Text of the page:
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Yes We Must: Achieve Diversity through Leadership-Keynote

Yes We Must: Achieve Diversity through Leadership-Keynote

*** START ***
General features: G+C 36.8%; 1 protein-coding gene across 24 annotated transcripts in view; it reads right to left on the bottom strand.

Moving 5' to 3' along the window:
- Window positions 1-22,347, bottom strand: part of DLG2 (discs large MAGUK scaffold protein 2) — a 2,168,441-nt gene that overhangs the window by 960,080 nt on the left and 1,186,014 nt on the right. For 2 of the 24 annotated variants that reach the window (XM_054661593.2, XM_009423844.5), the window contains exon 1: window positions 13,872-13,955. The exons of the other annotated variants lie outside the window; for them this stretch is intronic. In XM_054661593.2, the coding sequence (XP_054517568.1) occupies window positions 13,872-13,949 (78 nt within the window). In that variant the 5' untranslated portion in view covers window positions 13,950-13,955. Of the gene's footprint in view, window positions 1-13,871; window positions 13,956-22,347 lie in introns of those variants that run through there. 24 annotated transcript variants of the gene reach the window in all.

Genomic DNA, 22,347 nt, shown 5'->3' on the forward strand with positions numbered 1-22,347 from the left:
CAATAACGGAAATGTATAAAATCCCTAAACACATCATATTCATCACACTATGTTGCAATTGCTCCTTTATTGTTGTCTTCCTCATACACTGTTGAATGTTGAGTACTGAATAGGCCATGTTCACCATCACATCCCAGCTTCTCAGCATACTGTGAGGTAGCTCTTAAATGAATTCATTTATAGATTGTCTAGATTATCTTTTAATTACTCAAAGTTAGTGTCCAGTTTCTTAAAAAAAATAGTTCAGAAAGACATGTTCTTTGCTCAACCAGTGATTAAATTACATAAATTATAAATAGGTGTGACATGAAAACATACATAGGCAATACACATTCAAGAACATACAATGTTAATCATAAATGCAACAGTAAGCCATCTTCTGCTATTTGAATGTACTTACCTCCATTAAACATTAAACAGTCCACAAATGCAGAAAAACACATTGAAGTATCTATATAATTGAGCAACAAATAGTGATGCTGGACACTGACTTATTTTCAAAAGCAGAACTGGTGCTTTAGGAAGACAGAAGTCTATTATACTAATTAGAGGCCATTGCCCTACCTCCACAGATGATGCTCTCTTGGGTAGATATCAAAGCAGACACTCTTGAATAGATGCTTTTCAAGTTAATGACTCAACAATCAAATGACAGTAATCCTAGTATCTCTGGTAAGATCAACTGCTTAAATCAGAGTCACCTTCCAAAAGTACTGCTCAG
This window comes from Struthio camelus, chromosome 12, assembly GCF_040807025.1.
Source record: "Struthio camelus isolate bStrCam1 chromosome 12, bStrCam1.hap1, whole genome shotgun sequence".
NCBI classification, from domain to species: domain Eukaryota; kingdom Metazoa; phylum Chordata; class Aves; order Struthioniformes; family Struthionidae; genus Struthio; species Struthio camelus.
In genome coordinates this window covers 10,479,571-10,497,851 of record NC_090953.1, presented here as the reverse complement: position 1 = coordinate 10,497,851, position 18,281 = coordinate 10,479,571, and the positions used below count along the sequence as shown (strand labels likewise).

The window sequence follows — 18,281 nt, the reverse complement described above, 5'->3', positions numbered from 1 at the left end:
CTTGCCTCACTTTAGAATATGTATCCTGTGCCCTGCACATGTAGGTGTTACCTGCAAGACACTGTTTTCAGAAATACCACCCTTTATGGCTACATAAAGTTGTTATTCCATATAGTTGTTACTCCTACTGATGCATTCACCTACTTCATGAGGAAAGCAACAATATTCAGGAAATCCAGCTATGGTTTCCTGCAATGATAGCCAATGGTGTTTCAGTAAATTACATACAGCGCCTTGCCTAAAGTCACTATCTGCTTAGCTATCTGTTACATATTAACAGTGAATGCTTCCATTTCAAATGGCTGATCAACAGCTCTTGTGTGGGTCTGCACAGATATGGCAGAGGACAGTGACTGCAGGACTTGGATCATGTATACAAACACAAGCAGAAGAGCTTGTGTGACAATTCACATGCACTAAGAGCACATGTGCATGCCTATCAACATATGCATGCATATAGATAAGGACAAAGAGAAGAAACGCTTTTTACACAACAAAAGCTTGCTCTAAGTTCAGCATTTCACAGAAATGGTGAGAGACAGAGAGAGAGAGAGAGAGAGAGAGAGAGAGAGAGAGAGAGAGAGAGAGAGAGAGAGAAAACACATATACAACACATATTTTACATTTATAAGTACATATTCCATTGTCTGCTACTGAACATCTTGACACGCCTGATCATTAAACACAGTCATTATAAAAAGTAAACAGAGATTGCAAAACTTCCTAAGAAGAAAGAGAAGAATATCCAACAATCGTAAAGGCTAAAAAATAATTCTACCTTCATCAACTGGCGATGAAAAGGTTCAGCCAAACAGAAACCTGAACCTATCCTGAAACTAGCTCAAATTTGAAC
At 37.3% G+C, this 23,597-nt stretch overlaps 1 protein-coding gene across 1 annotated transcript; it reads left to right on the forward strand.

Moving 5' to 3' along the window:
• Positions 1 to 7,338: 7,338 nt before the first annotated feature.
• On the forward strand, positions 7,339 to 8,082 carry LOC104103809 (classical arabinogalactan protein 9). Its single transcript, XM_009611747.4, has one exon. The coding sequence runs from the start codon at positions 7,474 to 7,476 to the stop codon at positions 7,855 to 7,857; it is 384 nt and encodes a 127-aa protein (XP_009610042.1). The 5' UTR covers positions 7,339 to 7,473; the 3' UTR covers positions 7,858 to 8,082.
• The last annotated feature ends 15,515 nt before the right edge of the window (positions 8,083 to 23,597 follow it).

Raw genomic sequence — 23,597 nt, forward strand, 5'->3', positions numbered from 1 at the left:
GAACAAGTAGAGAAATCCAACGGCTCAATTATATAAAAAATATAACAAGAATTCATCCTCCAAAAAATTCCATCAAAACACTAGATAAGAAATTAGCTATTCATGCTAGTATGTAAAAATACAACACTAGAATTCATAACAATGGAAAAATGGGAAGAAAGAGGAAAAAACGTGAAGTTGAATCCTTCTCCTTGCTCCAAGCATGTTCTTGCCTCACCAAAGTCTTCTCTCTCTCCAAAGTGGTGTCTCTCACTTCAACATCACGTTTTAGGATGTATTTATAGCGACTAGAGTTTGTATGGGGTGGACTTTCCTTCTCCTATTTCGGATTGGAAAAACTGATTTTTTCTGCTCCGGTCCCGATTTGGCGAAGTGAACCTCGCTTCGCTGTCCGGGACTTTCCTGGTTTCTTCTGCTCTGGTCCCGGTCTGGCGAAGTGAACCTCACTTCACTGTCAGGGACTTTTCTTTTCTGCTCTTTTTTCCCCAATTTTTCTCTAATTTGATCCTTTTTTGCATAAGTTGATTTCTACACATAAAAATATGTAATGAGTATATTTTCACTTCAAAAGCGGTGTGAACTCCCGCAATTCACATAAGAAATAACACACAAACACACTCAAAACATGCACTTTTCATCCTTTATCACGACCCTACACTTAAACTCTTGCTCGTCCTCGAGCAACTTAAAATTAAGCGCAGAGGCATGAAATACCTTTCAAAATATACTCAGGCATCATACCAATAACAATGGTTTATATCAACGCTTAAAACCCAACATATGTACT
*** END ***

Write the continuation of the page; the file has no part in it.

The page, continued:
This video was recorded at MIT World Series: 35th Annual Breakfast (2009). Two "sisters" -- both university chiefs -- celebrate the victory of the first African-American U.S. President, but remind listeners that American institutions have not yet achieved the full measure of Martin Luther King, Jr.'s dream. MIT, which prides itself on inventing the future, says Susan Hockfield, must stop looking backwards and "make diversity and inclusion a daily reality." To fulfill these goals, says Hockfield, MIT is pursuing policy and practical change in such areas as retention, recruitment, climate, communication and accountability. For instance, candidate searches must move beyond sorting through known options, Hockfield states. She also notes that the steps required "in a very long journey" to build a culture of inclusion will not be threatened by budget pressures. Many actions cost nothing at all, she says: pairing up a new hire with a long-term employee "as a welcoming guide," and reaching out to student cultural and affinity groups, for instance. Department heads can check in with women and professors of color for the "cost of no more than an occasional cup of coffee." Concludes Hockfield, "Distributed leadership is the only path to success in building a culture of inclusion, because real progress in mentoring, reaching out, locating new talent, must happen step by step, unit by unit, in labs, offices and residence halls across all MIT." "We are still such a mighty, might long way from being able to declare victory over bigotry and discrimination," says Johnetta B. Cole. Behind these twin evils stand people with power and privilege. Quoting Frederick Douglass, Cole cautions that such people 'concede nothing without a struggle.' So those in power must perceive a rewarding alternative: "We need to imagine and work toward making a world where difference doesn't make any more difference." Even the most marginalized of us, says Cole, must locate in ourselves the power and privilege we do, have, and expunge the temptation to victimize others. "Some white women who have been the victims of sexism can systematically practice racism," Cole points out, and "some black folk who have known the bitter sting of racism can be intensely homophobic…" She asks her audience to "learn how you learned your prejudices and interrogate yourself around your particular journey around questions of diversity and inclusion." Own all parts of your identity, and "never again let anyone interact with you on the basis of one alone." While she acknowledges MIT's work toward diversity, Cole says "that is not enough," and that each person must take personal responsibility "for helping to change this mighty institution." Her advice: make sure the curriculum moves away from "WWW:" western, white and womanless. No faculty or staff searches should move forward without a diverse pool of candidates. Real inclusion means not just recruiting a diverse class of students each and every year, but "creating an inclusive culture so students of color, or the LGBT community, students who are differently abled -- all the underrepresented groups -- can say this is my university."


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